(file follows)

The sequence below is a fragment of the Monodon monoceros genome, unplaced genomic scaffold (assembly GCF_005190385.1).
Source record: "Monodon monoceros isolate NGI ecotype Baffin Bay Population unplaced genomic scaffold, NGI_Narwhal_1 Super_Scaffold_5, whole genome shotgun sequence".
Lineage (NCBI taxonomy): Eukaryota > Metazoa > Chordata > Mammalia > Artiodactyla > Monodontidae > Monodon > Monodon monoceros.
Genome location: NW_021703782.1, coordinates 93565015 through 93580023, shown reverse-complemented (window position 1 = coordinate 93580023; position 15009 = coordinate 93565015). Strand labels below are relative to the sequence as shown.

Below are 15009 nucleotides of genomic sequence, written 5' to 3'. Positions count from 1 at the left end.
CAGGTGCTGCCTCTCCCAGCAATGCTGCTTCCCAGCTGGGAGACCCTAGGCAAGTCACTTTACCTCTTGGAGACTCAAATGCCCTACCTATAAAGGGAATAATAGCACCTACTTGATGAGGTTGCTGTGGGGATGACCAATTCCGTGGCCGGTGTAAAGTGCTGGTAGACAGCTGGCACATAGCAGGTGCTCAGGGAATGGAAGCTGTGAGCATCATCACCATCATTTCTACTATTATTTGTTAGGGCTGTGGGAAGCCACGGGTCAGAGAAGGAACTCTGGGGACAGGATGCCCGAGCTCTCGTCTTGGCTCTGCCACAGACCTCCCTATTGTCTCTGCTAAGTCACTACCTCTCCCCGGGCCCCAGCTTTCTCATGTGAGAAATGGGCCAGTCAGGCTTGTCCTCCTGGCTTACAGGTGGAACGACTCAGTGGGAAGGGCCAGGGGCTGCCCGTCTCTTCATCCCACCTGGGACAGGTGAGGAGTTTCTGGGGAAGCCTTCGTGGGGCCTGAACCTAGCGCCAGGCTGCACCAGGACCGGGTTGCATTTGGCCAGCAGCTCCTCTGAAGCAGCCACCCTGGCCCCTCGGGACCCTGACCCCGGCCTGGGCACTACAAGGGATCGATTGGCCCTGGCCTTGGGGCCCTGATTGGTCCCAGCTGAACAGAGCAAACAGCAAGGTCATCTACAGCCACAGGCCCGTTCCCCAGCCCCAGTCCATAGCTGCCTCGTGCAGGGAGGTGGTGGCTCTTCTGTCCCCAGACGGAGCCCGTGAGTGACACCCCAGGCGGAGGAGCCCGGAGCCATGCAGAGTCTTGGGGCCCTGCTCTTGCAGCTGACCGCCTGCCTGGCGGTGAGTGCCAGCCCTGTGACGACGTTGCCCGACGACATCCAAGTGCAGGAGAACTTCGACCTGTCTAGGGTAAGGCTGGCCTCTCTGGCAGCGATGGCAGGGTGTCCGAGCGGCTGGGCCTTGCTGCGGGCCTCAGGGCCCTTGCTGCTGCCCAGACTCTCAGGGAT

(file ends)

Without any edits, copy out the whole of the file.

The sequence below is a fragment of the Monodon monoceros genome, unplaced genomic scaffold (assembly GCF_005190385.1).
Source record: "Monodon monoceros isolate NGI ecotype Baffin Bay Population unplaced genomic scaffold, NGI_Narwhal_1 Super_Scaffold_5, whole genome shotgun sequence".
Lineage (NCBI taxonomy): Eukaryota > Metazoa > Chordata > Mammalia > Artiodactyla > Monodontidae > Monodon > Monodon monoceros.
Genome location: NW_021703782.1, coordinates 93565015 through 93580023, shown reverse-complemented (window position 1 = coordinate 93580023; position 15009 = coordinate 93565015). Strand labels below are relative to the sequence as shown.

Below are 15009 nucleotides of genomic sequence, written 5' to 3'. Positions count from 1 at the left end.
CAGGTGCTGCCTCTCCCAGCAATGCTGCTTCCCAGCTGGGAGACCCTAGGCAAGTCACTTTACCTCTTGGAGACTCAAATGCCCTACCTATAAAGGGAATAATAGCACCTACTTGATGAGGTTGCTGTGGGGATGACCAATTCCGTGGCCGGTGTAAAGTGCTGGTAGACAGCTGGCACATAGCAGGTGCTCAGGGAATGGAAGCTGTGAGCATCATCACCATCATTTCTACTATTATTTGTTAGGGCTGTGGGAAGCCACGGGTCAGAGAAGGAACTCTGGGGACAGGATGCCCGAGCTCTCGTCTTGGCTCTGCCACAGACCTCCCTATTGTCTCTGCTAAGTCACTACCTCTCCCCGGGCCCCAGCTTTCTCATGTGAGAAATGGGCCAGTCAGGCTTGTCCTCCTGGCTTACAGGTGGAACGACTCAGTGGGAAGGGCCAGGGGCTGCCCGTCTCTTCATCCCACCTGGGACAGGTGAGGAGTTTCTGGGGAAGCCTTCGTGGGGCCTGAACCTAGCGCCAGGCTGCACCAGGACCGGGTTGCATTTGGCCAGCAGCTCCTCTGAAGCAGCCACCCTGGCCCCTCGGGACCCTGACCCCGGCCTGGGCACTACAAGGGATCGATTGGCCCTGGCCTTGGGGCCCTGATTGGTCCCAGCTGAACAGAGCAAACAGCAAGGTCATCTACAGCCACAGGCCCGTTCCCCAGCCCCAGTCCATAGCTGCCTCGTGCAGGGAGGTGGTGGCTCTTCTGTCCCCAGACGGAGCCCGTGAGTGACACCCCAGGCGGAGGAGCCCGGAGCCATGCAGAGTCTTGGGGCCCTGCTCTTGCAGCTGACCGCCTGCCTGGCGGTGAGTGCCAGCCCTGTGACGACGTTGCCCGACGACATCCAAGTGCAGGAGAACTTCGACCTGTCTAGGGTAAGGCTGGCCTCTCTGGCAGCGATGGCAGGGTGTCCGAGCGGCTGGGCCTTGCTGCGGGCCTCAGGGCCCTTGCTGCTGCCCAGACTCTCAGGGAT